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Author: Thomas L. Friedman

Published: 2005

Although The World is Flat was first published in 2005, Thomas Friedman’s description of the way the world was changing due to globalization has proved to be “dead on.” Friedman’s discussion ranges from foreign policy, to economics, to the effects of globalization. It is the discussion of globalization that first warrants the purchase and reading of this book. While reading this book several years ago, I was at first concerned most of all for my children. I was initially concerned about their economic opportunities when they got older and started their own careers and families. Then I came to the conclusion that forewarned is forearmed. High paying manufacturing jobs, with permanent employment and a fat, defined benefit pension are essentially a thing of the past. Increasingly in the world in which we live you have to continually retool your individual set of skills and continually refine your expertise. Over the last 30 years “experts” at various things have had to get more specialized in order to keep up with change.

The World is Flat creates a framework we can all use to understand what is happening in an increasingly “flat” and very inner-connected world. Just because we may want a job with some security for our children does not mean one will be created out of thin air.

The first 170 or so pages of the book outline why the world is already essentially “flat.” We no longer see the sign overhead at Walmart and Target declaring how many American jobs are being saved in some town in Wisconsin. In an effort to drive prices down and increase efficiency, Walmart buys most -- but not all -- of its merchandise from other countries. The second reason this book is important, and why we have included in the reviews at Crispymoney.com is that there’s a call toaction. Since the world is already flat and getting flatter each year, what can I do about it personally? The answer is to deal with the world on its terms and not on yours.

How do we all make lemonade out of lemons? More importantly, how do we teach our kids to makelemonade? The answers start in Chapter Four, titled “The Great Sorting Out.” To me answer begins with his simple statement that many Americans “will have to upgrade their education and upgrade their knowledge skills so that they can occupy one of these new jobs sure to be created in the much expanded United States-China market.” If you do not believe this is already the case, take a look at the income differential between different levels of education in theUnited States currently (See our article titled “Financial Benefits of an Education.” Click here for a link).

One of the most important principles of personal financial planning is to live on less than you make and save something for eventual retirement. The key here is that you have to make enough to live on for the whole equation to actually work. So, how do we do this as individuals?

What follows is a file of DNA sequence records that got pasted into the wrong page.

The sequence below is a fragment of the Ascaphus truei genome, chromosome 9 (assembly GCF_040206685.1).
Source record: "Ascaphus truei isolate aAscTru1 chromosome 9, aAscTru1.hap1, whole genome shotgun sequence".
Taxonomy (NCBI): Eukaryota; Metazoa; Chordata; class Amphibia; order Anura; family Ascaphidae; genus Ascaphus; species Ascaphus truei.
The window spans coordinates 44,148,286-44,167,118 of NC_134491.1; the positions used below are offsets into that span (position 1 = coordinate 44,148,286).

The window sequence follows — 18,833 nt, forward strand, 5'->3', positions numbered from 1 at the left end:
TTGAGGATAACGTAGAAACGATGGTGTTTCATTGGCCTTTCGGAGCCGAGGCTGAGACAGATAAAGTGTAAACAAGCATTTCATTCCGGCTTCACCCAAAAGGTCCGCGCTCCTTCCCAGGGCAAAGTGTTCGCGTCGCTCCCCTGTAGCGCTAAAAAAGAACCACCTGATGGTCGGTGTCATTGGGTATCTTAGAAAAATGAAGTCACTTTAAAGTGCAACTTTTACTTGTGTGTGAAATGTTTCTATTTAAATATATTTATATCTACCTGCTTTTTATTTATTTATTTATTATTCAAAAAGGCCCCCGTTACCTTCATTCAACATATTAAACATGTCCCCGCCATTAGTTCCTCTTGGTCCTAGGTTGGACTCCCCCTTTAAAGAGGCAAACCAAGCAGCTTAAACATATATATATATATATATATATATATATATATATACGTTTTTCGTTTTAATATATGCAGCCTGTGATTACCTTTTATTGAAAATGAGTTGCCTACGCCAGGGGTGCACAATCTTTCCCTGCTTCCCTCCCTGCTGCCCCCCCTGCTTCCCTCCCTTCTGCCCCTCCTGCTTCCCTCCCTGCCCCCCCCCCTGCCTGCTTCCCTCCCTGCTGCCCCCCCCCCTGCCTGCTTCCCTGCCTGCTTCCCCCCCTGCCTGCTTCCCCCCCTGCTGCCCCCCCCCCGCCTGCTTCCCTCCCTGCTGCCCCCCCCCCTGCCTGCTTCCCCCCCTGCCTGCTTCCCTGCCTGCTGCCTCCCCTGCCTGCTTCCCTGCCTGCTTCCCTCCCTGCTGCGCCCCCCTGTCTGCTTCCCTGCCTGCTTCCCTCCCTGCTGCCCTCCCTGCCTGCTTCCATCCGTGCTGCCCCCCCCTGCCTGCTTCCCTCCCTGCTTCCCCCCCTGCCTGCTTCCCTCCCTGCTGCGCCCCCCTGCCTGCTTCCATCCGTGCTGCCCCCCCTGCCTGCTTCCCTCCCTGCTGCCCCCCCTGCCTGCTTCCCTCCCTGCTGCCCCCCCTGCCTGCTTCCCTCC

Friedman makes a case for how we prepare for this flat world individually: we become “untouchable,” a term has re-defined as “people whose jobs cannot be outsourced.” He describes four categories that cannot become outsourced:

  1. Special
    – think Major league baseball players, celebrities, ultra wealthy
    (Michael Jordan, Warren Buffet, Donald Trump). There are actually
    very few of these. So unless you have some really unusual genes or
    unique talent, almost all of us do not fit here.
  2. Specialized
    workers

    -- Those occupations that are specialized with significant
    knowledge, like lawyers, accountants, brain surgeons, computer
    architects, software engineers, advanced machine tool operators or
    robot operators. The problem he notes, which I have seen with
    several formerly highly paid clients, is that the work becomes
    outsourced to an increasingly higher skilled worker in a foreign
    company.
  3. Anchored
    worker jobs

    -- jobs that must be done in “ a specific location, involving
    face-to-face contact with a customer, client, patient, or
    audience.” Some of the occupations he lists are electrician,
    plumber, carpenter, chef, waitress, some lawyers, entertainers,
    some doctors, and cleaning ladies.” There are many more jobs, but
    there is a subsidiary of a large United States investment bank that
    does the tax returns for many of its wealthy clients in India.
    This is disclosed in its contract, but on the back of the eights
    page in small print on the bottom left corner. Most of its clients
    do not even realize this is happening. So, do not count on being
    “anchored” as a permanent solution to your employment concerns.
    The final category of worker Friedman describes is “really
    adaptable.”
  4. Really
    adaptable

    workers constantly acquire new skills so that they will always be
    able to create/do something that adds value. This skill of
    “learning how to learn” is the key. How you learn, adapt, and
    then put the skills, experience, and knowledge to use is the way
    you will always have a well paying job. As Friedman says, “What
    you don’t want to be is a not very special, not very specialized,
    not very anchored, or not very adaptable person in a fungible job.”
    If you are, you are at risk of having your job outsourced or your
    wages depressed. This makes personal financial planning a
    priority. If your job will always be evolving, you must be even
    more self-reliant for your retirement and personal financial
    security.
In order to navigate our changing world and the opportunities and challenges that really exist for each of us and our children of we have them, buy and read and really think about what is inside The World Is Flat by Thomas L. Friedman. Your kids will thank you.